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Econometric Methods for Endogenously Sampled Time Series: The Case of Commodity Price Speculation in the Steel Market

This paper studies the econometric problems associated with estimation of a stochastic process that is endogenously sampled. Our interest is to infer the law of motion of a discrete-time stochastic process {pt} that is observed only at a subset of times {t1,..., tn} that depend on the outcome of a probabilistic sampling rule that depends on the history of the process as well as other observed covariates xt . We focus on a particular example where pt denotes the daily wholesale price of a standardized steel product. However there are no formal exchanges or centralized markets where steel is traded and pt can be observed. Instead nearly all steel transaction prices are a result of private bilateral negotiations between buyers and sellers, typically intermediated by middlemen known as steel service centers. Even though there is no central record of daily transactions prices in the steel market, we do observe transaction prices for a particular firm -- a steel service center that purchases large quantities of steel in the wholesale market for subsequent resale in the retail market. The endogenous sampling problem arises from the fact that the firm only records pt on the days that it purchases steel. We present a parametric analysis of this problem under the assumption that the timing of steel purchases is part of an optimal trading strategy that maximizes the firm's expected discounted trading profits. We derive a parametric partial information maximum likelihood (PIML) estimator that solves the endogenous sampling problem and efficiently estimates the unknown parameters of a Markov transition probability that determines the law of motion for the underlying {pt} process. The PIML estimator also yields estimates of the structural parameters that determine the optimal trading rule. We also introduce an alternative consistent, less efficient, but computationally simpler simulated minimum distance (SMD) estimator that avoids high dimensional numerical integrations required by the PIML estimator. Using the SMD estimator, we provide estimates of a truncated lognormal AR(1) model of the wholesale price processes for particular types of steel plate. We use this to infer the share of the middleman's discounted profits that are due to markups paid by its retail customers, and the share due to price speculation. The latter measures the firm's success in forecasting steel prices and in timing its purchases in order to buy low and sell high'. The more successful the firm is in speculation (i.e. in strategically timing its purchases), the more serious are the potential biases that would result from failing to account for the endogeneity of the sampling process.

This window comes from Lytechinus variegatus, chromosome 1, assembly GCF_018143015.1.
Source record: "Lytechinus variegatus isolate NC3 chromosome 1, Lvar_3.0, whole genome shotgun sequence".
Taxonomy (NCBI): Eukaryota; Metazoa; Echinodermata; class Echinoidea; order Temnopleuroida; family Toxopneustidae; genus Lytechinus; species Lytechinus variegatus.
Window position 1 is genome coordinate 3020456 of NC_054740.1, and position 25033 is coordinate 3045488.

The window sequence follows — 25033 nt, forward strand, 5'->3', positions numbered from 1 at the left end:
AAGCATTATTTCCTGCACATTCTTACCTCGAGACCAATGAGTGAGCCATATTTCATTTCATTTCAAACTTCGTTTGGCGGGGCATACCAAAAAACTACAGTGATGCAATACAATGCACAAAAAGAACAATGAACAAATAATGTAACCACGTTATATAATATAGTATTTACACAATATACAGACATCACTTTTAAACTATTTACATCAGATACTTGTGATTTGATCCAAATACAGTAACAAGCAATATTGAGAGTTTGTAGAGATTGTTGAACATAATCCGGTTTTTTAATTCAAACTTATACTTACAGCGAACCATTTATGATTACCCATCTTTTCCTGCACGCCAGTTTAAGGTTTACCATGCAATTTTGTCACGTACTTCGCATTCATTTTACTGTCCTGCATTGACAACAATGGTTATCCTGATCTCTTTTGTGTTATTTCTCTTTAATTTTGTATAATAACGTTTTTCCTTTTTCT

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Paper provided by National Bureau of Economic Research, Inc in its series NBER Technical Working Papers with number 0278.

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Date of creation: Aug 2002
Date of revision:
Handle: RePEc:nbr:nberte:0278
Note: TWP